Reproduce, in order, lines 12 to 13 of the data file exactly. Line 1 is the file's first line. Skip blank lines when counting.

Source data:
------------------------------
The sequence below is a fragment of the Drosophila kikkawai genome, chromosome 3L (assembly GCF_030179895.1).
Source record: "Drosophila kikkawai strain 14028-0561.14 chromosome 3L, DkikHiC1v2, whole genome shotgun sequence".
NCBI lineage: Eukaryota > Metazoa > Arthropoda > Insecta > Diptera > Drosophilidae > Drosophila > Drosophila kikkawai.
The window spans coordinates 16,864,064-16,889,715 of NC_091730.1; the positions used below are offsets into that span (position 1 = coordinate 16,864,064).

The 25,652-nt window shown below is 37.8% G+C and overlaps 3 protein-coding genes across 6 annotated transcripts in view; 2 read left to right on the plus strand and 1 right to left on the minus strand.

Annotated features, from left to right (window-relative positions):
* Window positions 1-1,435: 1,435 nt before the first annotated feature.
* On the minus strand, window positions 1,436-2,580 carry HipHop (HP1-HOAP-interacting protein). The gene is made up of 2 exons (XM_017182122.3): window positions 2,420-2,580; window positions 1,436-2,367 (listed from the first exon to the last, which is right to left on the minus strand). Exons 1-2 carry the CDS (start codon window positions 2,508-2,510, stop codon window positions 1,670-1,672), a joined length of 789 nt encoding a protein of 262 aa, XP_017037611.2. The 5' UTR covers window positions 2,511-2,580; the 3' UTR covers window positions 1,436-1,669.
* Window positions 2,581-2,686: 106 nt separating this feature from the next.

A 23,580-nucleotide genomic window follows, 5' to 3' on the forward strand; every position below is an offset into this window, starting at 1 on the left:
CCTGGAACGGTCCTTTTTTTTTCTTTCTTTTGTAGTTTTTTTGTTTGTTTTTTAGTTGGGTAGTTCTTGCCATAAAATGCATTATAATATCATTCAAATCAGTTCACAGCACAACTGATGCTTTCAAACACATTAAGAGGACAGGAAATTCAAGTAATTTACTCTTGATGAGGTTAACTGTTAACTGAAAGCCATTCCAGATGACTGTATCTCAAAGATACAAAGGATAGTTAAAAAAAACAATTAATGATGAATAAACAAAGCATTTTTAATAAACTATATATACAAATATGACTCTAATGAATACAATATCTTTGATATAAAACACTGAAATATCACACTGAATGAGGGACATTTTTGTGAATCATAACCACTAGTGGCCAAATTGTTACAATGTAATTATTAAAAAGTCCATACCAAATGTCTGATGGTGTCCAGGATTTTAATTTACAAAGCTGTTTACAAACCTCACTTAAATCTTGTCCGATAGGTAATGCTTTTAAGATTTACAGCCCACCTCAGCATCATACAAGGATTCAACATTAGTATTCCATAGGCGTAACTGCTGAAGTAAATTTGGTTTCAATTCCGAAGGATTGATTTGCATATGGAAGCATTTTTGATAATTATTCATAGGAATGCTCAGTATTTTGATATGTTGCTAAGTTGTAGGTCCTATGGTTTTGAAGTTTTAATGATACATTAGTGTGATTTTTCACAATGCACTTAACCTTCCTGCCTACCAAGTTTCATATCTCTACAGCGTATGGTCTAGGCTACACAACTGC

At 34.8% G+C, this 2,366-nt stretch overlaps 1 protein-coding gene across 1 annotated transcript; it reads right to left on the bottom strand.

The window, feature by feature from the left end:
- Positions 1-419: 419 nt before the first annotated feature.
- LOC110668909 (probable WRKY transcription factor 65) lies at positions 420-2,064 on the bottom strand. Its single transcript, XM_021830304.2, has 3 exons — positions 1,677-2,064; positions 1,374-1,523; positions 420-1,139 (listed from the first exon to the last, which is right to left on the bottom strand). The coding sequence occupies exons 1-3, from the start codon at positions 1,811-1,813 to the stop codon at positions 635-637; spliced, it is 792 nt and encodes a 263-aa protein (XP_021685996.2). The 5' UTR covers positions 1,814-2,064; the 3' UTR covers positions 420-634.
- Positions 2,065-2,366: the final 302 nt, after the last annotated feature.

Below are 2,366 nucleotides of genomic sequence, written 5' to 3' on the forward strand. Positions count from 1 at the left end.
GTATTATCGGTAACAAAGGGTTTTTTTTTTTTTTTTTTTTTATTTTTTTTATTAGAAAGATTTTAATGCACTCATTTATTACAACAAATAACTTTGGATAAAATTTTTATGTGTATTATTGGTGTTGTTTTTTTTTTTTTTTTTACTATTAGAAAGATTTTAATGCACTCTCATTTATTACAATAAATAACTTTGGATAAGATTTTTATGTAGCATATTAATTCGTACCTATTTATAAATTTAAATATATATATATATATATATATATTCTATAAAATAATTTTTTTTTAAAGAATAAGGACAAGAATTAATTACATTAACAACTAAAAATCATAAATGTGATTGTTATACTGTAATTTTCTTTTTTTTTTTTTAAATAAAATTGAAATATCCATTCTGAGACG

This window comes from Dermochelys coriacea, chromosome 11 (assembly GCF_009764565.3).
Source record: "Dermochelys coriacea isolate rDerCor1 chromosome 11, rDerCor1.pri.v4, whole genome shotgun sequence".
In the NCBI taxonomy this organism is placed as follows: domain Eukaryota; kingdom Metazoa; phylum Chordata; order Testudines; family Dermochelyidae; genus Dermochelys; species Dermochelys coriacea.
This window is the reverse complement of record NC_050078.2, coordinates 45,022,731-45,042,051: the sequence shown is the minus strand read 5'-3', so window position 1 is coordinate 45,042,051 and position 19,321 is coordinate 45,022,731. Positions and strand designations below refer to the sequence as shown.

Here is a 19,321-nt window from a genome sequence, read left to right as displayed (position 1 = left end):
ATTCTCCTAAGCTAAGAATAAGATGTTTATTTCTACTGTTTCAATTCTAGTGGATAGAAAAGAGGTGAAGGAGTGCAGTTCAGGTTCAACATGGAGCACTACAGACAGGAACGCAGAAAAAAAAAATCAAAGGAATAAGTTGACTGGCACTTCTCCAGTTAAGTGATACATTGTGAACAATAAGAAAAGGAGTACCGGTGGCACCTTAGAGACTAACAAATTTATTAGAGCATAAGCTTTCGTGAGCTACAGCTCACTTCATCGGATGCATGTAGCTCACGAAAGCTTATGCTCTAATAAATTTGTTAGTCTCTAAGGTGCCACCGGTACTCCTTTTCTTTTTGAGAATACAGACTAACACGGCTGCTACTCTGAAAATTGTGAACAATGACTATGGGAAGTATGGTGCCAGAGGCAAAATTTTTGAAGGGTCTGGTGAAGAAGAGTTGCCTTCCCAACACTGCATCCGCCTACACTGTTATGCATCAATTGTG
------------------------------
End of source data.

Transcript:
At 34.8% G+C, this 2,366-nt stretch overlaps 1 protein-coding gene across 1 annotated transcript; it reads right to left on the bottom strand.

The window, feature by feature from the left end: